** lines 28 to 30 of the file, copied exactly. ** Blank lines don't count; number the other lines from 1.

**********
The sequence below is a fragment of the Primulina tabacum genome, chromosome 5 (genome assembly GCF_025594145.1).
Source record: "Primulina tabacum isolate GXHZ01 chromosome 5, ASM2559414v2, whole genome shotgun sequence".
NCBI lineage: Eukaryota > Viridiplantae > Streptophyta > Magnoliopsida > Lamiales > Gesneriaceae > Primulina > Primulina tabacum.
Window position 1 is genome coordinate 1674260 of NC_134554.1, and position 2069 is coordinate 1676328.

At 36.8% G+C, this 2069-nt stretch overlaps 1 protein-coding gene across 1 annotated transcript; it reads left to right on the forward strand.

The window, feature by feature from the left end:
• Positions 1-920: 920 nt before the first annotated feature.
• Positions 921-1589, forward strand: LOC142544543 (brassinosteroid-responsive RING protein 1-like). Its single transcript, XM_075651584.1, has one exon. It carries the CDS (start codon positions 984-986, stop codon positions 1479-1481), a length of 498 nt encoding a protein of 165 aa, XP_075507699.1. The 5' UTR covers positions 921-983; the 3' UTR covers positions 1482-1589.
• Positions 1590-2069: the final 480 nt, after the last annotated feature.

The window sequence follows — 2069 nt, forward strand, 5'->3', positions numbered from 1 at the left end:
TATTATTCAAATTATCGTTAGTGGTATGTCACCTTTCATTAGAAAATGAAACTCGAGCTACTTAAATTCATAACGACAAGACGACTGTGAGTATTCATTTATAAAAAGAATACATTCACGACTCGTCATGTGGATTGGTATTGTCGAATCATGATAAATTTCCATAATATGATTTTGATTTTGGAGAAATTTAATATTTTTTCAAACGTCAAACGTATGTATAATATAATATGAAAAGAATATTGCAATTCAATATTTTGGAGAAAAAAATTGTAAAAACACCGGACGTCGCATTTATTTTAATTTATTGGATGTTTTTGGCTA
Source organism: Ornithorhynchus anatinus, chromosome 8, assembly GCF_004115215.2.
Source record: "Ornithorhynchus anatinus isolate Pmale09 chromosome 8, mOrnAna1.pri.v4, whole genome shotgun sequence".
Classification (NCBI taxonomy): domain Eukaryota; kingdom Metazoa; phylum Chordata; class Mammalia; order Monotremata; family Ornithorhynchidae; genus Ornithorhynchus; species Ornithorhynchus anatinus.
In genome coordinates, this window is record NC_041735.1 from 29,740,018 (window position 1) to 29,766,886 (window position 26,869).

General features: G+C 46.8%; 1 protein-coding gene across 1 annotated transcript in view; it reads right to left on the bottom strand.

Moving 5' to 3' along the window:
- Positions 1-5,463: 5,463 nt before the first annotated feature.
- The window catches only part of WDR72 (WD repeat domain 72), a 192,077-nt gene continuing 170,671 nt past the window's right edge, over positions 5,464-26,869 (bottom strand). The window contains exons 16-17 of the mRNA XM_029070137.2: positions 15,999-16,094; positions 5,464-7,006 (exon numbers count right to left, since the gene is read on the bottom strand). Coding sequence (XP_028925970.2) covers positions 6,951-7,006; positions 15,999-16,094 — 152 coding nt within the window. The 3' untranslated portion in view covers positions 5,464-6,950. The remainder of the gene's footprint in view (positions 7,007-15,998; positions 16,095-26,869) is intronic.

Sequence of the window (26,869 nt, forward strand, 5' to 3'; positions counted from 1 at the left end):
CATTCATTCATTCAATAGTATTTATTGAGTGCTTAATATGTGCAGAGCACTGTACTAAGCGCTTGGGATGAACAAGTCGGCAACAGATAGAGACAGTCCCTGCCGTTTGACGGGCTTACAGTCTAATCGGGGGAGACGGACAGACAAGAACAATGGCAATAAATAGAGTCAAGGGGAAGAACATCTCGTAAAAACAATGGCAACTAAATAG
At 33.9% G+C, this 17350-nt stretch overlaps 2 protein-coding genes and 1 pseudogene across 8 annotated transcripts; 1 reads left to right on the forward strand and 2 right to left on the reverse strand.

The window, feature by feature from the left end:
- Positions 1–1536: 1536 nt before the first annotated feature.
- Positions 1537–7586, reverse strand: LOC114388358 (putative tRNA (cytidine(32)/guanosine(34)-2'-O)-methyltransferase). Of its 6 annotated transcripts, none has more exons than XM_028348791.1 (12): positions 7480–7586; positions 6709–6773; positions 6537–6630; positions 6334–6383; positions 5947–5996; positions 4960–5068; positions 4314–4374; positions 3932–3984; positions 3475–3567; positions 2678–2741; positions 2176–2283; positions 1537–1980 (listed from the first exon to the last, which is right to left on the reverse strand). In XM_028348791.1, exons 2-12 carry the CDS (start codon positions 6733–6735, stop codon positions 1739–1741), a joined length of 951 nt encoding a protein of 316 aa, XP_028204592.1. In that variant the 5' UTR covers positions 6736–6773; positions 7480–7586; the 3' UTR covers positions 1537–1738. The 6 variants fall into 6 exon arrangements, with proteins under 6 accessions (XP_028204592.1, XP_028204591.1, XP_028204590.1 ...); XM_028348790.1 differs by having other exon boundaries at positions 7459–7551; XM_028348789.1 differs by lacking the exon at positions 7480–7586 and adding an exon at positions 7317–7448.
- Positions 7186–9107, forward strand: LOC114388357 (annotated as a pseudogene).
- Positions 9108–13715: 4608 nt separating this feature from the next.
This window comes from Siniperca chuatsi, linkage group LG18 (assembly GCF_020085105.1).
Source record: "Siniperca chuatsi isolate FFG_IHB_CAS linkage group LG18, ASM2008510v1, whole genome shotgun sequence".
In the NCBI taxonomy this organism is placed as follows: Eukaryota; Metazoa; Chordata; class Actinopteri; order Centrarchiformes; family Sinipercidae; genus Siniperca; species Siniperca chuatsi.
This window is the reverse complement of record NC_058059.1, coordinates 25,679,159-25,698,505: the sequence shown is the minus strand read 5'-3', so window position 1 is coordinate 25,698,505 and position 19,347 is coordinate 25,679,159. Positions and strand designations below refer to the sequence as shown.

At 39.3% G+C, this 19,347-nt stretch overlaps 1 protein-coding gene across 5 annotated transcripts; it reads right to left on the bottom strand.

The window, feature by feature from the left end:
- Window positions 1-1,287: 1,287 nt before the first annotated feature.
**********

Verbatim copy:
This window comes from Siniperca chuatsi, linkage group LG18 (assembly GCF_020085105.1).
Source record: "Siniperca chuatsi isolate FFG_IHB_CAS linkage group LG18, ASM2008510v1, whole genome shotgun sequence".
In the NCBI taxonomy this organism is placed as follows: Eukaryota; Metazoa; Chordata; class Actinopteri; order Centrarchiformes; family Sinipercidae; genus Siniperca; species Siniperca chuatsi.